It started with almost 10,000 companies, was whittled down to a shortlist of 325, and finally, at the Cleantech Forum San Francisco in January, the 2017 Global Cleantech 100 (GCT100) was unveiled. The list highlights private clean technology companies that, according to a panel of 86 experts, are most likely to make significant market impact in the next five to 10 years.
FATHOM provides a means to get advanced metering infrastructure (AMI) implemented quickly “with little or no up-front capital” by partnering with utilities and technology companies, subsequently earning return on investment through economies of scale. FATHOM unifies typically disparate elements — technology procurement and installation, consumer usage and engagement, and utility collections — under one umbrella, leveraging its software and “pristine data” to reduce inefficiencies and optimize operations. FATHOM, which appears on the GTC100 for the third consecutive year, reports an average 60 percent reduction in bad debt and 10 percent reduction in water consumption for participating municipalities.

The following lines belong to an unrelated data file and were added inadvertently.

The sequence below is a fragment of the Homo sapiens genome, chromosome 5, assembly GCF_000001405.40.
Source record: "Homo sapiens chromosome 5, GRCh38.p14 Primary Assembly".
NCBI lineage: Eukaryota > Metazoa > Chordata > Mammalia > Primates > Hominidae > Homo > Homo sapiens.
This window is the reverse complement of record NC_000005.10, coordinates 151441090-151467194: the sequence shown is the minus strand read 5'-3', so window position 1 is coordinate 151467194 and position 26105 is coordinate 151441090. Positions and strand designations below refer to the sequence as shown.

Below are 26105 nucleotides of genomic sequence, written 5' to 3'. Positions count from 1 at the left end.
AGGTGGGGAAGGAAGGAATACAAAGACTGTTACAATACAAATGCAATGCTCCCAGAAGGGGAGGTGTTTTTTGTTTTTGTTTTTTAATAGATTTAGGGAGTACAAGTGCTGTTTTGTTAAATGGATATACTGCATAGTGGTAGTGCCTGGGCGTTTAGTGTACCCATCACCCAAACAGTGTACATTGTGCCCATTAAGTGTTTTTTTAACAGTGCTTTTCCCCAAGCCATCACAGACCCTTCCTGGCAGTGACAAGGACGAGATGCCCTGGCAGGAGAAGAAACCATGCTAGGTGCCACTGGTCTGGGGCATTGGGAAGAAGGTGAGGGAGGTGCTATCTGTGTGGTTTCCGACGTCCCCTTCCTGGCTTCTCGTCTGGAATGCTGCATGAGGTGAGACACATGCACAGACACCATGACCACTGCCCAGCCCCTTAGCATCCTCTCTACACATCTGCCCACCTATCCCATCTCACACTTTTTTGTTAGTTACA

Organica creates localized, biological wastewater treatment solutions that offer an economical alternative to building pipeline infrastructure for centralized treatment, also allowing for water reuse and potentially striking design. The greenhouse-type structures use natural biology to provide for odor-free treatment. It is technically a fixed-bed biofilm activated sludge (FBAS) system featuring aerated biomodules (engineered and natural root systems) to maintain the biology and disc filters to remove total suspended solids (TSS). Organica designs the reactors, working with local engineering, procurement, and construction (EPC) firms to build them, and also provides control and instrumentation equipment to ensure smooth operation.